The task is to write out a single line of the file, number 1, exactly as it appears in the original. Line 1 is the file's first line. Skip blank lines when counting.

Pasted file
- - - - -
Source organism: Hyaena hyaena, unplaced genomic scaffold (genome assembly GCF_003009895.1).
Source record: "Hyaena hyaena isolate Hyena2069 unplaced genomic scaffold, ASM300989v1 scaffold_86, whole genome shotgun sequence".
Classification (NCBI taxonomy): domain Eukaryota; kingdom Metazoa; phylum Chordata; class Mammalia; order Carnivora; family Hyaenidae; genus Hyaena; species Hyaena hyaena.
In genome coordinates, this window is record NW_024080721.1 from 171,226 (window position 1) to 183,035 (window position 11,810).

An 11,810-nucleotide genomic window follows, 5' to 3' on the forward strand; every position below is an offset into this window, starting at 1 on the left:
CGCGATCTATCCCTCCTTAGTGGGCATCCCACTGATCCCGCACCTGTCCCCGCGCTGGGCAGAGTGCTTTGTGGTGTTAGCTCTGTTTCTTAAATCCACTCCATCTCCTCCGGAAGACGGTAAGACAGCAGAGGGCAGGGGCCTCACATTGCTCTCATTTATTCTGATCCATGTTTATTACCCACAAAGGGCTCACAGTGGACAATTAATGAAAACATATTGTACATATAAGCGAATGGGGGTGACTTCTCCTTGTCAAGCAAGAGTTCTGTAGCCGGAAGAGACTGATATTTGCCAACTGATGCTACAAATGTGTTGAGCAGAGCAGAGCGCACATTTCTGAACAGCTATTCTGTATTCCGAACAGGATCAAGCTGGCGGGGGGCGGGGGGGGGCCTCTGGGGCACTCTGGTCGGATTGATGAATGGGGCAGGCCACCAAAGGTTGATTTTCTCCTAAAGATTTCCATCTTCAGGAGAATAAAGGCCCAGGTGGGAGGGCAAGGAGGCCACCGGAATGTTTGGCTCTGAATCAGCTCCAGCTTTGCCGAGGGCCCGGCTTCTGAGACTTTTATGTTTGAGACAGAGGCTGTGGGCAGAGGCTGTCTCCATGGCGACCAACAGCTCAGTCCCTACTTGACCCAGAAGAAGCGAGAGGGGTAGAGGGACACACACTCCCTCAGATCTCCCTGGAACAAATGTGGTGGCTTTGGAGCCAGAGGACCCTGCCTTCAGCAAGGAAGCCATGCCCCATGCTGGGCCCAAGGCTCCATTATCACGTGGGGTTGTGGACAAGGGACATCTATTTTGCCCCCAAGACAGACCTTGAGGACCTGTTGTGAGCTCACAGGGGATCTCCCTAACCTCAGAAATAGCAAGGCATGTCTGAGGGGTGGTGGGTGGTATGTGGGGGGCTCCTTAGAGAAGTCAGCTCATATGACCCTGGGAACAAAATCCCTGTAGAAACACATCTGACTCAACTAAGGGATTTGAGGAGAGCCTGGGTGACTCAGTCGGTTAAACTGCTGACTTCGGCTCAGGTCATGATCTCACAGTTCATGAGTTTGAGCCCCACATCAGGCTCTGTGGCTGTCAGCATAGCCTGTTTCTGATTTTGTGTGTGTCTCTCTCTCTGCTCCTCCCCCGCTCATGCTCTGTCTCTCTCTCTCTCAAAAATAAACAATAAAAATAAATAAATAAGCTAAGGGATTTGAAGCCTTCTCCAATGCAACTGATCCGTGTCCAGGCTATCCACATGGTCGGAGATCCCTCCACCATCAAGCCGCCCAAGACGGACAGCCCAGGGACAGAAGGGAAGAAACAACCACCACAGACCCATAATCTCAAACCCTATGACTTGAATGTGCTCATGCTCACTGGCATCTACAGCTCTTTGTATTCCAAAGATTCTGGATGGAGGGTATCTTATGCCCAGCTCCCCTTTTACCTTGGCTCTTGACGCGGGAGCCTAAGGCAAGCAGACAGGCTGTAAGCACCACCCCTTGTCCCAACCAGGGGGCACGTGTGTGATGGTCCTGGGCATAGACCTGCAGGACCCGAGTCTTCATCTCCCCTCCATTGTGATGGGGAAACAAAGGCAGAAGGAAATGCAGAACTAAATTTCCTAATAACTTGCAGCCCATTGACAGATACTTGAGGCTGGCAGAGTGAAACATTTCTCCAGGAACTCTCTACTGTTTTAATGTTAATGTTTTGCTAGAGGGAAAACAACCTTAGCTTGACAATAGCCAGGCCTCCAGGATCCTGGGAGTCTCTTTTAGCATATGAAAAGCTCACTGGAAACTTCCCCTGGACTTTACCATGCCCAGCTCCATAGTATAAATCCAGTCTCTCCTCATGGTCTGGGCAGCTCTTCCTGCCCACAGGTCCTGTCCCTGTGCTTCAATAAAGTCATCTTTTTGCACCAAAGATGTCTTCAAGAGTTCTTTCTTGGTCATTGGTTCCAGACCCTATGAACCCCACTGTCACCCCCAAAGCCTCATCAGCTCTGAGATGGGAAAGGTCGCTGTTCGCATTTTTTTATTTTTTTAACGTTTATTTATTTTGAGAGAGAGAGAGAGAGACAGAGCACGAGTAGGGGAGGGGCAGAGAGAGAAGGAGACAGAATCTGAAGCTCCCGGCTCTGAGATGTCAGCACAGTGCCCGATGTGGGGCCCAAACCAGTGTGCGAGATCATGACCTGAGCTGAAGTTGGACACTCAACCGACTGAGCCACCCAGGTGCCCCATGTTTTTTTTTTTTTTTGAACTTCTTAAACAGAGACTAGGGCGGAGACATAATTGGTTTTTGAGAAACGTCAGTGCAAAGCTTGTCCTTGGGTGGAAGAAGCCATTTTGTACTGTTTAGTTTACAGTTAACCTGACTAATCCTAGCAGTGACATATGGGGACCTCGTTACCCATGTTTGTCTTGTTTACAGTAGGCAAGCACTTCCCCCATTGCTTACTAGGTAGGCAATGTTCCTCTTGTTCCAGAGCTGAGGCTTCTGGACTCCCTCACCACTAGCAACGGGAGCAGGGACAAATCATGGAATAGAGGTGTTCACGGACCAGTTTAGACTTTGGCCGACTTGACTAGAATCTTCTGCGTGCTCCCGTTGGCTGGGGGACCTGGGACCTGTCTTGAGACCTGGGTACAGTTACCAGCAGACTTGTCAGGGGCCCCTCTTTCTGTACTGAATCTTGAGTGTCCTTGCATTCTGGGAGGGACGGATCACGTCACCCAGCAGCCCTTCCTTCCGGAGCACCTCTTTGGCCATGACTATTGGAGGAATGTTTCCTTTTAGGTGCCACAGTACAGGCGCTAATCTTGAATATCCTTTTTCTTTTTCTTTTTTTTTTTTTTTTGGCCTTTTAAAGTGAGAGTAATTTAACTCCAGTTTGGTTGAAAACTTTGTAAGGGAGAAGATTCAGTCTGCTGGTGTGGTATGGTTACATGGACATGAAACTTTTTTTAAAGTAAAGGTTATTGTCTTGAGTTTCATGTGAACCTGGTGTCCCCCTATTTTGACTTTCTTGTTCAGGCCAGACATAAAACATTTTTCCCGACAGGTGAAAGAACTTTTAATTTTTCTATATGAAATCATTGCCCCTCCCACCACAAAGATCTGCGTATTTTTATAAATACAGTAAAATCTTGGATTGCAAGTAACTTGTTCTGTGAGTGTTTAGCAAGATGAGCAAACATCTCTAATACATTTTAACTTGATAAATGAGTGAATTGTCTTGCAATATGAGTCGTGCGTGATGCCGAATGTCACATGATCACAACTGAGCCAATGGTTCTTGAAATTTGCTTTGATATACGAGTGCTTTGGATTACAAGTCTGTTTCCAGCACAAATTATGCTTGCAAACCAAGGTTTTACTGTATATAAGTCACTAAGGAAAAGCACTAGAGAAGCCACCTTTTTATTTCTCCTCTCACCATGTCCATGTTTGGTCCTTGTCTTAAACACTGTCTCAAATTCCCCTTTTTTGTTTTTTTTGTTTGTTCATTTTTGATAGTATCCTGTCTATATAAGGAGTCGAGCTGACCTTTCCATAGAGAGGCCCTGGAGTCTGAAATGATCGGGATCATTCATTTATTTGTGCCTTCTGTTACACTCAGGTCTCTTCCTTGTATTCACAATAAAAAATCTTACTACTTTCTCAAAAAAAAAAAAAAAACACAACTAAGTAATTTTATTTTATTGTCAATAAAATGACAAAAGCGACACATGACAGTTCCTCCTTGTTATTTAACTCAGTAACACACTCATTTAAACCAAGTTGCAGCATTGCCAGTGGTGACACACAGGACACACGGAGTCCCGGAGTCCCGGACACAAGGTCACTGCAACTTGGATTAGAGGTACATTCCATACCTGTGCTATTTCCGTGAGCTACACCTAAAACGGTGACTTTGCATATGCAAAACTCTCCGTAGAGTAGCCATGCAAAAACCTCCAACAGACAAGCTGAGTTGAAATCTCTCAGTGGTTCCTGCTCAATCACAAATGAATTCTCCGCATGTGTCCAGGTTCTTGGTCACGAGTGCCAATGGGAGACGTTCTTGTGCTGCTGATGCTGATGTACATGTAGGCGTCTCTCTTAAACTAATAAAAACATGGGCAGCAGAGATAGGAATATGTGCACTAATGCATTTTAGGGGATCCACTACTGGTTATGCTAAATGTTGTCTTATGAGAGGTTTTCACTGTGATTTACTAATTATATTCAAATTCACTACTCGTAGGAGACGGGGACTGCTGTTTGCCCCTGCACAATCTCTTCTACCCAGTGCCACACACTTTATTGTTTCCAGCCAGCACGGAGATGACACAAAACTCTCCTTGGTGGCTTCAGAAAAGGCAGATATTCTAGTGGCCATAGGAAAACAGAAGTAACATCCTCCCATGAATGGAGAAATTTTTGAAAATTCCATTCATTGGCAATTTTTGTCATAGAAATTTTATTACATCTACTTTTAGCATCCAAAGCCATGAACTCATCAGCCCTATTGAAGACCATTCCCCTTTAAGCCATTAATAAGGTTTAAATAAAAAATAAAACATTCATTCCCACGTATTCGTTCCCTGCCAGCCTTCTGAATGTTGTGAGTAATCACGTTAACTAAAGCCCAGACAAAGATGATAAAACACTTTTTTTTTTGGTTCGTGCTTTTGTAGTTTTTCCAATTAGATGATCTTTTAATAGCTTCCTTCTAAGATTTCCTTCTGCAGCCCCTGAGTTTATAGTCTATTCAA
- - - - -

Source organism: Hyaena hyaena, unplaced genomic scaffold (genome assembly GCF_003009895.1).